Mostly bad news
While China’s economy will grow by 1.3%, most others including major European and the U.S. see contraction much deeper than 6%.
Sambhavy Shrestha, economist, Emerging Market Innovation (EMI) Practice at Frost & Sullivan commented that businesses need to adapt to long-term shifts in consumer spending patterns and workforce transformation.
“With the larger economy expected to remain contracted throughout 2020 and growth recovery to pre-crisis levels expected only in 2022. Export-oriented economies will face a severe decrease in demand and consequent reduction in government revenues, even after signs of global economic revival,” he added.
A little good news
The global economy will most likely begin to recover from the impact of the pandemic by 2021, boosted by hefty stimulus packages and stringent fiscal measures.
Efforts by governments of affected nations, such as lowered interest rates and extended loan moratoriums, are expected to help beleaguered industries find a footing during these tumultuous times.
“The global economy has already witnessed shallow V-shaped recovery from most historical health shocks such as SARS and MERS,” said Shrestha.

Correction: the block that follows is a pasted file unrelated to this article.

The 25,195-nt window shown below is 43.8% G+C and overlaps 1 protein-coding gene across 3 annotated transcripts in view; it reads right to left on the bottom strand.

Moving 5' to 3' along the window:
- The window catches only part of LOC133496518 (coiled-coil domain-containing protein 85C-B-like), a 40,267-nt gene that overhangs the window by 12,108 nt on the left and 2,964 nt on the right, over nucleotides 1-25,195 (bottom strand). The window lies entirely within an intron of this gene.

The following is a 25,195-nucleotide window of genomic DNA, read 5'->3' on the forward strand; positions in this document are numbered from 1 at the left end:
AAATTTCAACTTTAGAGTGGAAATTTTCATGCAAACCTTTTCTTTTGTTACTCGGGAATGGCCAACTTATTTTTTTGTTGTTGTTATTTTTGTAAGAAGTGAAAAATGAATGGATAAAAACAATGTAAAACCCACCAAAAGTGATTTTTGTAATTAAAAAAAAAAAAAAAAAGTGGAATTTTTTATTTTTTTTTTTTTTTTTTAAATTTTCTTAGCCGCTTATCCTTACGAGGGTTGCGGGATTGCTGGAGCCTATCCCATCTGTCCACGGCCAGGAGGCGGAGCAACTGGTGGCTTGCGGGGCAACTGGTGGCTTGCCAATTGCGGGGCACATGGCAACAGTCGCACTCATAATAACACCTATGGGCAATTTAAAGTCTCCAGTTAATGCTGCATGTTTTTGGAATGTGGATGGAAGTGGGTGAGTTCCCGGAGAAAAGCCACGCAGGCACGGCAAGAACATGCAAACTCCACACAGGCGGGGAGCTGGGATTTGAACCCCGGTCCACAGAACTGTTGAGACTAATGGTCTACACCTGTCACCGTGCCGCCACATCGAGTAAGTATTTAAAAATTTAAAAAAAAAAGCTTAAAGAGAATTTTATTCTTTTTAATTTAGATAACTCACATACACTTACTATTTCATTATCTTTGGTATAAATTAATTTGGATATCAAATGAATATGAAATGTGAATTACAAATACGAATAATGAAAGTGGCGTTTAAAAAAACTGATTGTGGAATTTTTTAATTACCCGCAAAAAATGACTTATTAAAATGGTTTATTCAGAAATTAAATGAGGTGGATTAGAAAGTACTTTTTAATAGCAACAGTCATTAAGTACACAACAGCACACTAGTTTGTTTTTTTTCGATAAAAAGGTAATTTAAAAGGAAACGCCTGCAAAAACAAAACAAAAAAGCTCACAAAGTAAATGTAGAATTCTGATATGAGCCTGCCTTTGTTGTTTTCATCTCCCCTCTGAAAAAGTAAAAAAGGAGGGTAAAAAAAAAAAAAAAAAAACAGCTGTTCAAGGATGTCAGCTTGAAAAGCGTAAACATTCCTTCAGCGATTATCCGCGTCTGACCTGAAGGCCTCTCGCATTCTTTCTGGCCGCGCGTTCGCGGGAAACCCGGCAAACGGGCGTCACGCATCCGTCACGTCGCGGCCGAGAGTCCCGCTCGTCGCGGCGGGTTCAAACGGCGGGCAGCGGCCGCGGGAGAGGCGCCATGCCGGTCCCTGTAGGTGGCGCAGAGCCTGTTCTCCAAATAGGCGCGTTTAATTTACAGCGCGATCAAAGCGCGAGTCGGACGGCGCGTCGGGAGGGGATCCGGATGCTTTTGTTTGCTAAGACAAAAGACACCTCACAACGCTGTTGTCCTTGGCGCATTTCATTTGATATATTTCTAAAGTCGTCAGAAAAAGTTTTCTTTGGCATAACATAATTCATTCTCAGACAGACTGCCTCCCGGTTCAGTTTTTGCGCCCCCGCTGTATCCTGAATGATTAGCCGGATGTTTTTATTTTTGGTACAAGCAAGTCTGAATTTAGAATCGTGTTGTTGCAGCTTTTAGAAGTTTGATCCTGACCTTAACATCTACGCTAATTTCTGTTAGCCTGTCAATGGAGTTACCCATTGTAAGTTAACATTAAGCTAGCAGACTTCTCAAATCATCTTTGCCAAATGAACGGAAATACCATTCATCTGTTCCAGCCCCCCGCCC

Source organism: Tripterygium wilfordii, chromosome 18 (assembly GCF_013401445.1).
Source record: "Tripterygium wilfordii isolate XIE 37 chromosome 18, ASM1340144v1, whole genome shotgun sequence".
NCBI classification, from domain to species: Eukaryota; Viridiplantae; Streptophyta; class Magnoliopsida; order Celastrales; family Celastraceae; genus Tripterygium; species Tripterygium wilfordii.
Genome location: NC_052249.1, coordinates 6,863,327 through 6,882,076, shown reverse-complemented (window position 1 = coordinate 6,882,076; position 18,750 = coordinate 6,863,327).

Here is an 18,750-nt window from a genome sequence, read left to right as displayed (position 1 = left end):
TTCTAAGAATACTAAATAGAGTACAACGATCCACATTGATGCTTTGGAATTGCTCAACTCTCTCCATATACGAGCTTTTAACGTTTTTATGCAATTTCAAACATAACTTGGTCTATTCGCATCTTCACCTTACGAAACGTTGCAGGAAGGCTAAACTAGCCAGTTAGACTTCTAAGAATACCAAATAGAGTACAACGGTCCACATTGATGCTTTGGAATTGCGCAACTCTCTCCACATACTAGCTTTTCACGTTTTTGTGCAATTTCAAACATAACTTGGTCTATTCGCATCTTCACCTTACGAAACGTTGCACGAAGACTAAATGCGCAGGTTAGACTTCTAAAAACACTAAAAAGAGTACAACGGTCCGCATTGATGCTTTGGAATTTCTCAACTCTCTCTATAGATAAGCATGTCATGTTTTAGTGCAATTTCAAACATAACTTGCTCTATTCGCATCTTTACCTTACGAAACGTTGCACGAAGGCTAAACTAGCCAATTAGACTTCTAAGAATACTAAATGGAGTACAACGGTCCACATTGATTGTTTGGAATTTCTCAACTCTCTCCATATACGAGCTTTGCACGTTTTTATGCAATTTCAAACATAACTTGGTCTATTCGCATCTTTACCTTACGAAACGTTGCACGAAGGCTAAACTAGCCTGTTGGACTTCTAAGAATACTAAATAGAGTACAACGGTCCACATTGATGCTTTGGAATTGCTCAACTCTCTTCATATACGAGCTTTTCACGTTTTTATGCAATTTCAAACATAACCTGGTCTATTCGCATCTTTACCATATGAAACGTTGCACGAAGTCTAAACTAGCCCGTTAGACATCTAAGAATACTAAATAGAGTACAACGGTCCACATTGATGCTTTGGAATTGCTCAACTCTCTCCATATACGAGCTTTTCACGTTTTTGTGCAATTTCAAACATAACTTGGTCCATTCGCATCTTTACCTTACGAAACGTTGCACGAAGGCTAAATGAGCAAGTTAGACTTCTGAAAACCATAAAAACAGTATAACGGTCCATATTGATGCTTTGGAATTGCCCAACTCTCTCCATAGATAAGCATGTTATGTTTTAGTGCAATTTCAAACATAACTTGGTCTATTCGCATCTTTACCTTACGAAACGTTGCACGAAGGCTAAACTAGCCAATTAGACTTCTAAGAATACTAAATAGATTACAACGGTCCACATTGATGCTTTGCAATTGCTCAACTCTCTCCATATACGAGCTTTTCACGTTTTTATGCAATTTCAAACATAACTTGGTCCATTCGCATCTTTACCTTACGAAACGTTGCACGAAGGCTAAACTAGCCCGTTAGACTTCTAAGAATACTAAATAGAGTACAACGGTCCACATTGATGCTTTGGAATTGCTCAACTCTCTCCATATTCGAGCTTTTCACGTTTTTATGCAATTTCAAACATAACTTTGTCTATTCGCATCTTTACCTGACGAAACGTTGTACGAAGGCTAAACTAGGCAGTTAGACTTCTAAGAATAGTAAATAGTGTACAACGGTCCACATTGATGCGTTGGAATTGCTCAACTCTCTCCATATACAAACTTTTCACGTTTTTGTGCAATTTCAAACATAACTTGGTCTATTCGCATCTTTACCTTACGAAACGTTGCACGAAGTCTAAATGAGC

Telehealth and similar minimum-contact services are well-positioned to grow in 2020, given the increased demand and government incentives for such industries.
The price of recovery
“While a wide V-shaped recovery from the COVID-19 crisis is expected, the delayed revival of global consumer demand will deter quick recovery of business sentiments and unemployment rates. As early signs of recovery in the global economy emerged by the end of Q2 2020 with easing lockdowns, historically high levels of government spending will remain pivotal for faster recovery,”
For further revenue opportunities, global businesses and industries should:
- Relocate production from China to other emerging market alternatives such as Vietnam, Thailand, and Indonesia to leverage government incentives and other strategic advantages.
- Look for cross-industry M&A opportunities within the private sector and increase public-private partnerships to meet the vast unmet demand gap for technologically advanced solutions to transition to the new normal.
- Offer diversified and customized price plans for their services and products that fit the needs of consumers of varying economic strata as opposed to standardized options.
- Leverage the historically low-interest rates on credits to increase investments and optimize government tax incentives to invest in new product development and supply chain realignment.